I’m usually not a big fan of the football mindset infiltrating baseball, probably because I’m not a football guy by nature. But Peter Gammons has an anecdote involving Bill Parcells in his latest column that hit the spot:
When Parcells’ daughter married now-Kansas City Chiefs general
manager Scott Pioli, the best man was Indians GM Mark Shapiro, then the
club’s farm director. At the rehearsal dinner, Parcells asked Shapiro
about the Indians, and Shapiro began his response with an explanation
of a rash of injuries that had hit the team.
“Son,” Parcells interrupted, “Let me tell you something. Nobody [cares]. Just win.”
In the receiving line, when Parcells reached Shapiro, he said, “Remember what I told you. Nobody [cares]. Just win.”
And when they found themselves in adjoining stalls in the men’s room at the reception, Parcells repeated, “Son …
Injuries matter if you’re trying to assess performance, value players and do projections and stuff, but I am totally turned off, as a fan, when I hear the GM or the manager overdo it with the injury talk. We all know about the injuries. They’re heavily reported. Most of us aren’t going to demand your job if your team is beset by injuries. But when talking about how the team is doing, don’t go there. At least not too often. There is no column for “injury losses” in the standings and they just sound like excuses.
Of course I seem to remember Shapiro going on about injuries a lot in recent years, so I guess that means he doesn’t follow the advice given to him by his best friend’s father in law while sitting next to him in the john. But kudos to Parcells for trying anyway.
The Reds acquired utilityman Darnell Sweeney from the Dodgers in exchange for cash considerations, J.P. Hoornstra of the Southern California News Group reports.
This is the second time that the Dodgers have traded Sweeney. The club sent him to the Phillies along with John Richy in August 2015 for Chase Utley. The Phillies sent him back to the Dodgers this past offseason with Darin Ruf in exchange for Howie Kendrick.
Sweeney, 26, made his major league debut in 2015 with the Phillies, hitting a meager .176/.286/.353 in 98 plate appearances. With Triple-A Oklahoma City this season, he hit .227/.290/.412 in 131 PA. While Sweeney’s bat hasn’t proven to be anything special, he has played second base, third base, shortstop, and all three outfield positions, so his flexibility will make him useful at some point.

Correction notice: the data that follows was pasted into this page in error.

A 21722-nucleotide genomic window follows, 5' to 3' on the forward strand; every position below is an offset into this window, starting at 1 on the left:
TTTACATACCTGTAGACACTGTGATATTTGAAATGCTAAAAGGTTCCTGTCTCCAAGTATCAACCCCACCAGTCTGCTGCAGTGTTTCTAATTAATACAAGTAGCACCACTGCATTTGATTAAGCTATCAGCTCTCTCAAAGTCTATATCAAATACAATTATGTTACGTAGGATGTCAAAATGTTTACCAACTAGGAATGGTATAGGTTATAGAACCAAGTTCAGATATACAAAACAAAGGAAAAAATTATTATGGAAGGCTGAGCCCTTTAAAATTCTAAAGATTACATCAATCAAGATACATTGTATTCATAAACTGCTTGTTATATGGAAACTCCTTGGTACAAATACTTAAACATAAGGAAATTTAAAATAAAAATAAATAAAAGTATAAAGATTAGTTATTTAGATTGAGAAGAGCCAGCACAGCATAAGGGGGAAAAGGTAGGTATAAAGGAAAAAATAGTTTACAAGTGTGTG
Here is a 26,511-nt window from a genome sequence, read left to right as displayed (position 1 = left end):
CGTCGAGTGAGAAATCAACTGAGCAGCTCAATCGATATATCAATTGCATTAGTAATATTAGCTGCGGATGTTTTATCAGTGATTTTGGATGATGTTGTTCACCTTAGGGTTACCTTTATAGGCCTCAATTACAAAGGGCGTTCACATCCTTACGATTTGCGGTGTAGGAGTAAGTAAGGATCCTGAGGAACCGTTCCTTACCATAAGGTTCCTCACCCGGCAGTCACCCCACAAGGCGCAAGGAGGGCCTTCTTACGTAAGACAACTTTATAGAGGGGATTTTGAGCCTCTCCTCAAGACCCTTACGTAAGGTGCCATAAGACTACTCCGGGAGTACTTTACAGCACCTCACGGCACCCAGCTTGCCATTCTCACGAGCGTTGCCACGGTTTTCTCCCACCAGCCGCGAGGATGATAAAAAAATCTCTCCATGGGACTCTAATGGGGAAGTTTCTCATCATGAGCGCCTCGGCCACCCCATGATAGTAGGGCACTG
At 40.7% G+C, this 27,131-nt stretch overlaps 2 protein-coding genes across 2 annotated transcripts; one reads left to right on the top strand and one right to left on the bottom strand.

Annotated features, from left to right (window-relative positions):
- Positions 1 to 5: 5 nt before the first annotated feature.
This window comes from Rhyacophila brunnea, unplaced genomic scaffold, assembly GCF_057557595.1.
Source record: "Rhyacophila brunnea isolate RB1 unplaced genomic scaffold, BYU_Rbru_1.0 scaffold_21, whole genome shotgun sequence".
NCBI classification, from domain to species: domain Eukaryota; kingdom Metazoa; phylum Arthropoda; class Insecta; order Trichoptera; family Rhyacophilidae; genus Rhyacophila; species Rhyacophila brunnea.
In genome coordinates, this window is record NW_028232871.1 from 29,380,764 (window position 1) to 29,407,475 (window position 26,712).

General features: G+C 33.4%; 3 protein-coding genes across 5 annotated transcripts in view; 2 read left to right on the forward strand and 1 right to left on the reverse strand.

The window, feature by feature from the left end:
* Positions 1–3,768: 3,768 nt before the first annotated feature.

Nationals’ star outfielder Bryce Harper had some words of advice for a local Little League team on Saturday, telling a crowd of young players and their parents that winning matters far more than any participation trophies they might receive for their efforts on the field.
“As much as they might tell you, ‘Oh, it’s okay, you guys lost…’ No, Johnny, no,” Harper explained. “No participation trophies, okay? First place only. Come on.”
The panic over participation trophy culture has swelled over the last few years as studies continue to suggest that children are happier when they’re praised for their accomplishments, rather than rewarded for simply trying their best. The general idea is that kids aren’t motivated to succeed when they know they’ll receive a ribbon or medal celebrating their efforts at the end of the day — regardless of whether they win or lose. (Granted, it stands to reason that every kid can feel the difference between winning a championship trophy and receiving a participation ribbon.) Some have taken the idea to an extreme, claiming that when a child receives too many accolades for mediocre or poor performances, it can warp the way they view the world by generating a sense of undeserved entitlement.
Harper kept his tone light during the Q&A session, however, drawing cheers and applause from the majority of parents and a few of the kids. The 2015 NL MVP has routinely taken his own advice over the years, earning Rookie of the Year honors, four All-Star nominations and a Silver Slugger award since he broke into the major leagues in 2012. Next on his list? A World Series championship.